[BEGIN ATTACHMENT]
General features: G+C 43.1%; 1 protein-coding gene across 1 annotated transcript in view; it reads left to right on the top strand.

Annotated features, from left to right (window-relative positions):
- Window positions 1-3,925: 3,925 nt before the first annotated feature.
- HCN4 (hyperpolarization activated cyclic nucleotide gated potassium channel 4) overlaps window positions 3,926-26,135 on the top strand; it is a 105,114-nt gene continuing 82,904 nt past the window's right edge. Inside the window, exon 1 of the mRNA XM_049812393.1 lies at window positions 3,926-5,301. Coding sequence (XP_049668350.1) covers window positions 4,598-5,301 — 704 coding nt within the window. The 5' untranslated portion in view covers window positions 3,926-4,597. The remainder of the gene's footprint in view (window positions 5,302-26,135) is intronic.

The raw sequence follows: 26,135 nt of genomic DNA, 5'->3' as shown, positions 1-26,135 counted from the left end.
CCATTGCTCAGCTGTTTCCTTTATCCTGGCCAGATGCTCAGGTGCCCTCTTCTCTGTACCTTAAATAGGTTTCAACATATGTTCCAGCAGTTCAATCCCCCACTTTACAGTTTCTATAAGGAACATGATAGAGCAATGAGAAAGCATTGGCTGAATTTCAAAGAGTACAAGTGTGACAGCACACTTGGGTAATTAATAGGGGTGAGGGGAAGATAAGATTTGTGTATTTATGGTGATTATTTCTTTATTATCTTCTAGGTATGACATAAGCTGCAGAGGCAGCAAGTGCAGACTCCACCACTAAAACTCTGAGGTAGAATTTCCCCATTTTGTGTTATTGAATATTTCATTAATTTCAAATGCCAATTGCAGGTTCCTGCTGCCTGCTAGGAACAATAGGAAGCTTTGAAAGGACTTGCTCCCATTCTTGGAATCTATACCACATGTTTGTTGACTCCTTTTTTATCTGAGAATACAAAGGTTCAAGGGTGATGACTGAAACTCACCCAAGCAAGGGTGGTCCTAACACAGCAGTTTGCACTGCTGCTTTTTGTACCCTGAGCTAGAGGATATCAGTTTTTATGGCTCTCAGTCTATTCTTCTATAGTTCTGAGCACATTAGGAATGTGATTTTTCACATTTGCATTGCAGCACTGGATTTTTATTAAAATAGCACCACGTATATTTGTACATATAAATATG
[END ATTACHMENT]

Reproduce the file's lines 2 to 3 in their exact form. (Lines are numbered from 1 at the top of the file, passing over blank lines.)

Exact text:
Annotated features, from left to right (window-relative positions):
- Window positions 1-3,925: 3,925 nt before the first annotated feature.